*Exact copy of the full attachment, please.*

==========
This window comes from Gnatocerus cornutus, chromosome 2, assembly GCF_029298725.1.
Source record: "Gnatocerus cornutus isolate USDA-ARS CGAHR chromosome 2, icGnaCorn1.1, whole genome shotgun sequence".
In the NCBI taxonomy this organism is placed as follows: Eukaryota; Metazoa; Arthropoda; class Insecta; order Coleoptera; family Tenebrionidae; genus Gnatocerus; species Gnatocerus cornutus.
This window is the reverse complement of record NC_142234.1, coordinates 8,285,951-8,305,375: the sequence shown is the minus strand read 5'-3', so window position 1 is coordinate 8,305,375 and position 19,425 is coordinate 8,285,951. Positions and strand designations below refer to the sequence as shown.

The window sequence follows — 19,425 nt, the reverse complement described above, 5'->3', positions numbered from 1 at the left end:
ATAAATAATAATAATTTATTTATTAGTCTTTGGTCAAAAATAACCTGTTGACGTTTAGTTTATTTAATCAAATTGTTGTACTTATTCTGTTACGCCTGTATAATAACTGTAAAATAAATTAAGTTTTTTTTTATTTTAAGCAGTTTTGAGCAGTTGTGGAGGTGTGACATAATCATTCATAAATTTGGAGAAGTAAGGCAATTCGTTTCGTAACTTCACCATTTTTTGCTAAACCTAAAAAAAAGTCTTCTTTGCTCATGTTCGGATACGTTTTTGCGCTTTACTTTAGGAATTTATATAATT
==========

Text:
This window comes from Gnatocerus cornutus, chromosome 2, assembly GCF_029298725.1.
Source record: "Gnatocerus cornutus isolate USDA-ARS CGAHR chromosome 2, icGnaCorn1.1, whole genome shotgun sequence".
In the NCBI taxonomy this organism is placed as follows: Eukaryota; Metazoa; Arthropoda; class Insecta; order Coleoptera; family Tenebrionidae; genus Gnatocerus; species Gnatocerus cornutus.
This window is the reverse complement of record NC_142234.1, coordinates 8,285,951-8,305,375: the sequence shown is the minus strand read 5'-3', so window position 1 is coordinate 8,305,375 and position 19,425 is coordinate 8,285,951. Positions and strand designations below refer to the sequence as shown.

The window sequence follows — 19,425 nt, the reverse complement described above, 5'->3', positions numbered from 1 at the left end:
ATAAATAATAATAATTTATTTATTAGTCTTTGGTCAAAAATAACCTGTTGACGTTTAGTTTATTTAATCAAATTGTTGTACTTATTCTGTTACGCCTGTATAATAACTGTAAAATAAATTAAGTTTTTTTTTATTTTAAGCAGTTTTGAGCAGTTGTGGAGGTGTGACATAATCATTCATAAATTTGGAGAAGTAAGGCAATTCGTTTCGTAACTTCACCATTTTTTGCTAAACCTAAAAAAAAGTCTTCTTTGCTCATGTTCGGATACGTTTTTGCGCTTTACTTTAGGAATTTATATAATT